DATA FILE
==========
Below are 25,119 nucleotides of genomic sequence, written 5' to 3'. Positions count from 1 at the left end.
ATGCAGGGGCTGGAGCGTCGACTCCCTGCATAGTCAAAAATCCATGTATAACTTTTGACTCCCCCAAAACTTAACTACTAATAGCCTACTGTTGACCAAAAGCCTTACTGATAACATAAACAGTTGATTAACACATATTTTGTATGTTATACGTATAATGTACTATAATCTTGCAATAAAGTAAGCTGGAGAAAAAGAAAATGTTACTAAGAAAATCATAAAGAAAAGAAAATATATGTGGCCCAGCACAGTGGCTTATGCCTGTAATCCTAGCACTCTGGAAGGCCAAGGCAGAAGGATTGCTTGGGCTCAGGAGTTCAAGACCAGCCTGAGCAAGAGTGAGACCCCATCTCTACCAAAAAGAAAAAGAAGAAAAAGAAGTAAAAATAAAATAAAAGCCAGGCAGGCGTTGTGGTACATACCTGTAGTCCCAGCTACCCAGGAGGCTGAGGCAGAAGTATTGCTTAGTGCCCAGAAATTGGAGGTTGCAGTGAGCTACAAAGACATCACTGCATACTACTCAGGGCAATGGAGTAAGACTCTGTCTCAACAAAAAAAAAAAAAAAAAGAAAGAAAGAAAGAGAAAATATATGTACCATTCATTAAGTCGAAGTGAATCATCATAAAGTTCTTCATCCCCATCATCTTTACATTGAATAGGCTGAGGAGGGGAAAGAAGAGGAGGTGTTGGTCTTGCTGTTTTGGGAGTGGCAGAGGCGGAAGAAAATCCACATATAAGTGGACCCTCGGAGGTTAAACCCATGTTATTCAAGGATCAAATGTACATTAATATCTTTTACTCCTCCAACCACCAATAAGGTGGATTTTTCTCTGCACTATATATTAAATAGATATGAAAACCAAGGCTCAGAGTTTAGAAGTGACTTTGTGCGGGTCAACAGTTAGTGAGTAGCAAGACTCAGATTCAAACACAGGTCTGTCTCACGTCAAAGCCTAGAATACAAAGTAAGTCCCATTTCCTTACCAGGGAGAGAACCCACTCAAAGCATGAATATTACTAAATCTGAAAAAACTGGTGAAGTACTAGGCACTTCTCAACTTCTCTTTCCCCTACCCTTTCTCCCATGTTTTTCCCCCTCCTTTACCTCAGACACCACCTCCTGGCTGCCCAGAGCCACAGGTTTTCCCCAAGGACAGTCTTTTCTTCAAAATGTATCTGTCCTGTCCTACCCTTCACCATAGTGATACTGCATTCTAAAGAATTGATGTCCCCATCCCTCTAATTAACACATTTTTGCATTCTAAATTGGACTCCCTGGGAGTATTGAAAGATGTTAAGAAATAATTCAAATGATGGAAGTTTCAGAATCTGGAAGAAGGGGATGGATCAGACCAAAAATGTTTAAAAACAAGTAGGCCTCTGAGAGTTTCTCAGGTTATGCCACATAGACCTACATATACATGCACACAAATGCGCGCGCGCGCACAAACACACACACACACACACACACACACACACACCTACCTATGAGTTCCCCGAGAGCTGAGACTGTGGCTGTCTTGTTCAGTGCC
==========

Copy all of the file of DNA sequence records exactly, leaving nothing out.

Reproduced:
Below are 25,119 nucleotides of genomic sequence, written 5' to 3'. Positions count from 1 at the left end.
ATGCAGGGGCTGGAGCGTCGACTCCCTGCATAGTCAAAAATCCATGTATAACTTTTGACTCCCCCAAAACTTAACTACTAATAGCCTACTGTTGACCAAAAGCCTTACTGATAACATAAACAGTTGATTAACACATATTTTGTATGTTATACGTATAATGTACTATAATCTTGCAATAAAGTAAGCTGGAGAAAAAGAAAATGTTACTAAGAAAATCATAAAGAAAAGAAAATATATGTGGCCCAGCACAGTGGCTTATGCCTGTAATCCTAGCACTCTGGAAGGCCAAGGCAGAAGGATTGCTTGGGCTCAGGAGTTCAAGACCAGCCTGAGCAAGAGTGAGACCCCATCTCTACCAAAAAGAAAAAGAAGAAAAAGAAGTAAAAATAAAATAAAAGCCAGGCAGGCGTTGTGGTACATACCTGTAGTCCCAGCTACCCAGGAGGCTGAGGCAGAAGTATTGCTTAGTGCCCAGAAATTGGAGGTTGCAGTGAGCTACAAAGACATCACTGCATACTACTCAGGGCAATGGAGTAAGACTCTGTCTCAACAAAAAAAAAAAAAAAAAGAAAGAAAGAAAGAGAAAATATATGTACCATTCATTAAGTCGAAGTGAATCATCATAAAGTTCTTCATCCCCATCATCTTTACATTGAATAGGCTGAGGAGGGGAAAGAAGAGGAGGTGTTGGTCTTGCTGTTTTGGGAGTGGCAGAGGCGGAAGAAAATCCACATATAAGTGGACCCTCGGAGGTTAAACCCATGTTATTCAAGGATCAAATGTACATTAATATCTTTTACTCCTCCAACCACCAATAAGGTGGATTTTTCTCTGCACTATATATTAAATAGATATGAAAACCAAGGCTCAGAGTTTAGAAGTGACTTTGTGCGGGTCAACAGTTAGTGAGTAGCAAGACTCAGATTCAAACACAGGTCTGTCTCACGTCAAAGCCTAGAATACAAAGTAAGTCCCATTTCCTTACCAGGGAGAGAACCCACTCAAAGCATGAATATTACTAAATCTGAAAAAACTGGTGAAGTACTAGGCACTTCTCAACTTCTCTTTCCCCTACCCTTTCTCCCATGTTTTTCCCCCTCCTTTACCTCAGACACCACCTCCTGGCTGCCCAGAGCCACAGGTTTTCCCCAAGGACAGTCTTTTCTTCAAAATGTATCTGTCCTGTCCTACCCTTCACCATAGTGATACTGCATTCTAAAGAATTGATGTCCCCATCCCTCTAATTAACACATTTTTGCATTCTAAATTGGACTCCCTGGGAGTATTGAAAGATGTTAAGAAATAATTCAAATGATGGAAGTTTCAGAATCTGGAAGAAGGGGATGGATCAGACCAAAAATGTTTAAAAACAAGTAGGCCTCTGAGAGTTTCTCAGGTTATGCCACATAGACCTACATATACATGCACACAAATGCGCGCGCGCGCACAAACACACACACACACACACACACACACACACACCTACCTATGAGTTCCCCGAGAGCTGAGACTGTGGCTGTCTTGTTCAGTGCC